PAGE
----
Put to Pasture: 1948 Indian Chief Roadmaster

This lovely 1948 Indian Chief sidecar rig was restored in the 1980s and still wears all its period-correct accessories today.

| July/August 2016

  • 1948 Indian Chief Roadmaster
    Photo by Sedrick Mitchell
  • The Chief’s suspension was fairly basic, with twin spring girder forks up front (shown) and plunger shocks in the rear.
    Photo by Sedrick Mitchell
  • 1948 Indian Chief Roadmaster
    Photo by Sedrick Mitchell
  • The Chief’s suspension was fairly basic, with twin spring girder forks up front and plunger shocks in the rear (shown).
    Photo by Sedrick Mitchell
  • Almost as long as the bike, the optional factory sidecar was first offered in 1940.
    Photo by Sedrick Mitchell
  • Restored in the 1980s, this 1948 Chief retains all the original period accessories installed by its first owner.
    Photo by Sedrick Mitchell
  • The period tire with Indian script on the white sidewall is a nice touch.
    Photo by Sedrick Mitchell
  • Ronald on the Indian: Proof that patience is a virtue, Ronald waited 30 years to buy it from its original owner.
    Photo by Sedrick Mitchell
  • Front view of the 1948 Indian Chief Roadmaster.
    Photo by Sedrick Mitchell
  • 1948 Indian Chief Roadmaster
    Photo by Sedrick Mitchell
  • 1948 Indian Chief Roadmaster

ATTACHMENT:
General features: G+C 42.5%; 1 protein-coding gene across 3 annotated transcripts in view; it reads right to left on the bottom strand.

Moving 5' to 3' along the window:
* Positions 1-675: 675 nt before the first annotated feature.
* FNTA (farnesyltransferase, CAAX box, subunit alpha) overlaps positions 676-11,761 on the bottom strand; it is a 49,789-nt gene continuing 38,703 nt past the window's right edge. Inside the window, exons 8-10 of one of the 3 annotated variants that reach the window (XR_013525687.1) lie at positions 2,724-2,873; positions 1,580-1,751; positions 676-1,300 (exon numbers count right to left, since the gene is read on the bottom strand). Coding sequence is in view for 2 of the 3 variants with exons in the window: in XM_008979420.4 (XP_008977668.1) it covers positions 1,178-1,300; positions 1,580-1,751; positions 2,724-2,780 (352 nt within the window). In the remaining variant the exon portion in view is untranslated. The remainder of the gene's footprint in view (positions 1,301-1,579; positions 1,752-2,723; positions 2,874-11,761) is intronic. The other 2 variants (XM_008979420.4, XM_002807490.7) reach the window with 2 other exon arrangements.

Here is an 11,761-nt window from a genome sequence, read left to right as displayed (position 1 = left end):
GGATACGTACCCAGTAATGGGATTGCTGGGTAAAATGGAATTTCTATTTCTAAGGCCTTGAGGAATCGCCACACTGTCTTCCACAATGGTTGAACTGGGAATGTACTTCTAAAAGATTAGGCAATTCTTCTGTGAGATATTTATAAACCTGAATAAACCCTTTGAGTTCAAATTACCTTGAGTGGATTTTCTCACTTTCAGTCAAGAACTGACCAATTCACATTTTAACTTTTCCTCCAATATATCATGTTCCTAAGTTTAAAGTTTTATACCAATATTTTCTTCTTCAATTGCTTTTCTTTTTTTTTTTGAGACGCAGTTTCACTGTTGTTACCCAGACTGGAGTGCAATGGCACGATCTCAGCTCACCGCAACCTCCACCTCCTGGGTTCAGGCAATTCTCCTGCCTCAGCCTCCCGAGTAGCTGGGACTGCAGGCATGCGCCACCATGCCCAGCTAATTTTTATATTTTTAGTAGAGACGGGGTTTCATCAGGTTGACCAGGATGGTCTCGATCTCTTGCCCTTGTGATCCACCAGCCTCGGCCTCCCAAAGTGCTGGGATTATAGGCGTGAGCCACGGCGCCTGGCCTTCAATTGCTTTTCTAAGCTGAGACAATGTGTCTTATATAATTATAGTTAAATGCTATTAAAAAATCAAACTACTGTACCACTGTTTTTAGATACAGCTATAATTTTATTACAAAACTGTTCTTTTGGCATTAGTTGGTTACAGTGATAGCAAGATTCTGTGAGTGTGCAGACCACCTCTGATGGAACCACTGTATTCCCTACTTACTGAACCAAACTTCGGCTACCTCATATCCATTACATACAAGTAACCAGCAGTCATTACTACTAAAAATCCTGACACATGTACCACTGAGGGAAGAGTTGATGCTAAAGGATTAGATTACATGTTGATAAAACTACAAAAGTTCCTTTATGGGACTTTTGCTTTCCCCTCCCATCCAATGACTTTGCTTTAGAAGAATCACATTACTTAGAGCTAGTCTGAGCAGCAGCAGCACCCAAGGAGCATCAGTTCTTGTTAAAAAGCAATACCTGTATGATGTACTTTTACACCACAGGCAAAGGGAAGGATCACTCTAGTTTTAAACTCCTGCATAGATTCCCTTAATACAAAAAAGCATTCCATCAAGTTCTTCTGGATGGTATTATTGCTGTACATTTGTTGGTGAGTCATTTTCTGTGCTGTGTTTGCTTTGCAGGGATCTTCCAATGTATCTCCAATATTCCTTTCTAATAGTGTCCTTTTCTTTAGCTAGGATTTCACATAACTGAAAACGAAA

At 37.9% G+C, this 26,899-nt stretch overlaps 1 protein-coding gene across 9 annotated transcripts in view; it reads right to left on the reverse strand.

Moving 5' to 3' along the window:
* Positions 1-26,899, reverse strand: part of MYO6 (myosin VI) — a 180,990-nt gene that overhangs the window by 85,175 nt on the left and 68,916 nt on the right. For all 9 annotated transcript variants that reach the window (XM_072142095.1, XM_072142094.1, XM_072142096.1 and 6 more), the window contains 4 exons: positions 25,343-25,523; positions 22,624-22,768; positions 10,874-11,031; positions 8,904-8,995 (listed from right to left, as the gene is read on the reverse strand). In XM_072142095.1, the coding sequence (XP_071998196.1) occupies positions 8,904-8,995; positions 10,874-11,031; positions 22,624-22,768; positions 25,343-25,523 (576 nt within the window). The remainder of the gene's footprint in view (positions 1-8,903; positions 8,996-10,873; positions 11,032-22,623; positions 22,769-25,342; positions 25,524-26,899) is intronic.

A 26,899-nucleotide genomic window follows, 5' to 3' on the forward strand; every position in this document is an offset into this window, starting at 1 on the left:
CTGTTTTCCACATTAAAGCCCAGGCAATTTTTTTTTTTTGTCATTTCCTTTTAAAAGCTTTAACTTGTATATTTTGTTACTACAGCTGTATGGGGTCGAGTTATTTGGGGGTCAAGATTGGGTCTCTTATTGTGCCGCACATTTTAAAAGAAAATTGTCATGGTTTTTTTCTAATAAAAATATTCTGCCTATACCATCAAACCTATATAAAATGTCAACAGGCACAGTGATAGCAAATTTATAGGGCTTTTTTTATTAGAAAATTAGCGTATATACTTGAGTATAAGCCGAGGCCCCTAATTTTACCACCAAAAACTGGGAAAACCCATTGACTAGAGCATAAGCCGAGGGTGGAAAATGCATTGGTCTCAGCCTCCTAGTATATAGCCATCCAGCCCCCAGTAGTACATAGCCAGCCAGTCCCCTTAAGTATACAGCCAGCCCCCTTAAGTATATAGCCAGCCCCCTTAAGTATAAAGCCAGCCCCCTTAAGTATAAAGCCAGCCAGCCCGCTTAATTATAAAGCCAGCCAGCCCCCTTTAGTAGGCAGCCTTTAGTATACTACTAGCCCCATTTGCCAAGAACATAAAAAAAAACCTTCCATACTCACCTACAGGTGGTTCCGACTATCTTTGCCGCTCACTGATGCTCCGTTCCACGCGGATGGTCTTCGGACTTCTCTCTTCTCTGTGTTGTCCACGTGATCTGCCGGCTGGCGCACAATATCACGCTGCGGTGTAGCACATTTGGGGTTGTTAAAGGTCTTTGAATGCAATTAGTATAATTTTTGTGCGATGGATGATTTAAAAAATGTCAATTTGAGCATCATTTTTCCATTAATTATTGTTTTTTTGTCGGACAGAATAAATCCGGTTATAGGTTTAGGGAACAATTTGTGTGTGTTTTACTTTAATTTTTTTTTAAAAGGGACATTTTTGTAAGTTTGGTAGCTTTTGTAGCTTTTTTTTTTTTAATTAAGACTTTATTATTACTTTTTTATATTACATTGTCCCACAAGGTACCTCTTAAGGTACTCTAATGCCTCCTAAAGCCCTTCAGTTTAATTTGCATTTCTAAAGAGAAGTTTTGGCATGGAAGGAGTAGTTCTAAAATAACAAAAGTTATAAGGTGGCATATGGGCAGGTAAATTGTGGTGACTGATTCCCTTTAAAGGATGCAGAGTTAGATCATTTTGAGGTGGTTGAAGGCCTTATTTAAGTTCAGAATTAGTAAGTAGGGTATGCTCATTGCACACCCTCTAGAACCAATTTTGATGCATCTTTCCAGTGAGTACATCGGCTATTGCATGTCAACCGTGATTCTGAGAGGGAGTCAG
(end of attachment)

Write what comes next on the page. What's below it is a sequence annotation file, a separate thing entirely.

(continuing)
Photo by Sedrick Mitchell

1948 Indian Chief
Engine:
1,212cc (73.6ci) air-cooled, 42-degree sidevalve V-twin, 82.5mm x 112.7mm bore and stroke, 5.5-6.5:1 compression ratio (depending on tuning), 40hp @ 4,700rpm (standard tune)
Top speed:
85mph (est.)
Carburetion:
Linkert M344
Transmission:
3-speed handshift, chain final drive
Weight (w/out sidecar/dry):
550lb (250kg)
Seat height:
31.5in (800mm) w/Chum-Me seat
Fuel capacity:
3.7gal (14ltr)
Price then/now:
$800 (est.)/$15,000-$40,000 (w/o sidecar)

It was 1945. The war in Europe was almost over and America was winning the war with Japan. After 10 years of the Depression and four years of war, America was looking forward to prosperity and peace. Soon, Johnny would be marching home.

After years of privation and giving it all for the war effort, factories would soon be converting from war work to consumer goods production at a breakneck pace. Ralph Rogers, a businessman and former executive with Cummins Diesel, saw an opportunity. The returning veterans would need reliable, inexpensive transportation, and he was convinced he could sell it to them.



Setting the stage

The 1944 GI Bill meant millions of ex-GIs would be going to school, while others would go back to the jobs they had left before the war. Many GIs were introduced to motorcycles while serving in Europe, and a lot of them wanted to get a two-wheeler as soon as they were demobilized. Rogers figured these veterans would want small, modern motorcycles similar to the motorcycles they had seen in Europe.



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